New Way to Give Fat Kids a Failing Grade

grade on curveAn article in the New York Post today shows us exactly how screwed up our society has become when it comes to weight, health, and kids:

“Gwendolyn wound up on The Post front page in May 2014, when she was listed as [overweight] on her DOE-issued “Fitnessgram” — despite being 4-foot-1 and weighing just 66 pounds at the time.”

The knee jerk reaction to this is often “How could they classify a girl that size as overweight in the New York City Department of Education issues “Fitnessgram” that was sent home to her parents?”  The question I have is – why, why in the world, is the DOE sending “Fitnessgrams” home in the first place?

The annual fitness reports, meant to evaluate students’ health, were revised with more sensitive words that won’t diminish a child’s self-esteem.

Categories of “underweight,” “health weight,” “overweight” and “obese” were swapped out for the groupings of “very low,” “healthy fitness zone,” and two different categories of “needs improvement.”

The fuck?  How is telling Gwendolyn that her body  “needs improvement” better than telling her that she’s “overweight?”  As I remember “Needs Improvement” was what we got in kindergarten when we failed to keep our desks neat, or has less than admirable penmanship (it was part of a pre-letter-grade grading convention – Satisfactory Plus, Satisfactory, Needs Improvement)  So instead of an arbitrary word for an arbitrary ratio of weight and height, they are giving kids a bad grade for an arbitrary ratio of weight and height.  Celebrating this is like pulling kids out of one hole, shoving them into another hole, and then patting ourselves on the back that they are in a different hole.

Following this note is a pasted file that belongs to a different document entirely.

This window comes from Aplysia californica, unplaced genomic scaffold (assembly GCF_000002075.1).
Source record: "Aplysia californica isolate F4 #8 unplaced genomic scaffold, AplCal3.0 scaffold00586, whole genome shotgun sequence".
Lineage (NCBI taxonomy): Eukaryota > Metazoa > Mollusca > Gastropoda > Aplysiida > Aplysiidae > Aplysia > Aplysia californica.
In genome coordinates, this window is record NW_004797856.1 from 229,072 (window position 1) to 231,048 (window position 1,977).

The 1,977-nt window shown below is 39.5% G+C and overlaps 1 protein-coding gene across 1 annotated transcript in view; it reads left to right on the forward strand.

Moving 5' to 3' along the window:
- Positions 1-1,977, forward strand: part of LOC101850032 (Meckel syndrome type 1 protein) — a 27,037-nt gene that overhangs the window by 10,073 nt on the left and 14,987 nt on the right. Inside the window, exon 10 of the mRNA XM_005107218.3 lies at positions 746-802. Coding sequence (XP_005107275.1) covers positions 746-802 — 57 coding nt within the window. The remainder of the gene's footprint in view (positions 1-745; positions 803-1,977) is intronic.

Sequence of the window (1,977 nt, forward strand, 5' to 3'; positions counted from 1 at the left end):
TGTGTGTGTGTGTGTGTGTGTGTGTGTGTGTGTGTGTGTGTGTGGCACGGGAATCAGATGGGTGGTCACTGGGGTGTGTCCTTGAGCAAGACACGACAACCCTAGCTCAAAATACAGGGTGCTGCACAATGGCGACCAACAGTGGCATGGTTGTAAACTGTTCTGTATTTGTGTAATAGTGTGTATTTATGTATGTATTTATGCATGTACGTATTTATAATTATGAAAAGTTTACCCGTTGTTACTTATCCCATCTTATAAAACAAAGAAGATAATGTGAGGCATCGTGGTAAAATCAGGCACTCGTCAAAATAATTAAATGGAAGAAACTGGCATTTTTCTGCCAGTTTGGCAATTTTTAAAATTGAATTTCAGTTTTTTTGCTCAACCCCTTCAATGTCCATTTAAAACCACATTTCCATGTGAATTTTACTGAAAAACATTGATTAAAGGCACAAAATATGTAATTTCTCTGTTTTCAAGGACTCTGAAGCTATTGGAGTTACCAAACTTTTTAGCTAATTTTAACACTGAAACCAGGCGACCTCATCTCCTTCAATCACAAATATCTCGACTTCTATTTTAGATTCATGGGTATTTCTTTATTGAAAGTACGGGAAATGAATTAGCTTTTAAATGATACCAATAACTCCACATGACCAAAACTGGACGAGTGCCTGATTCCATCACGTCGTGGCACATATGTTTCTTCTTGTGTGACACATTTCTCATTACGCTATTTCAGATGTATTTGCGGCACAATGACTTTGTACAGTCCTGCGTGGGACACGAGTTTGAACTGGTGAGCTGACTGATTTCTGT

Also, “healthy fitness zone?”  What, precisely, in the hell is that?  Are they trying to say that all kids with a certain height weight ratio have the same health and fitness level?  Because that’s completely ridiculous and should be a sufficient indictment against this entire misguided program. Everyone with any amount of sense knows that body size, health, and fitness are three separate things. In terms of statistics, being underweight is correlated health issues so why aren’t underweight kids found in “need” of “improvement”?  To be clear, I’m adamantly against that happening, I’m simply pointing out yet another way that this policy is yet another example of government sanctioned weight bias.

Also, when did the NYC education system become so well funded and problem-free that they have time to body shame kids? Every teacher I know is overworked and underpaid and would rather teach math than use it as a way hurt kid’s self-esteem with things called “Fitnessgrams” that don’t measure fitness at all – just a simple ratio of weight and height.  Especially considering that: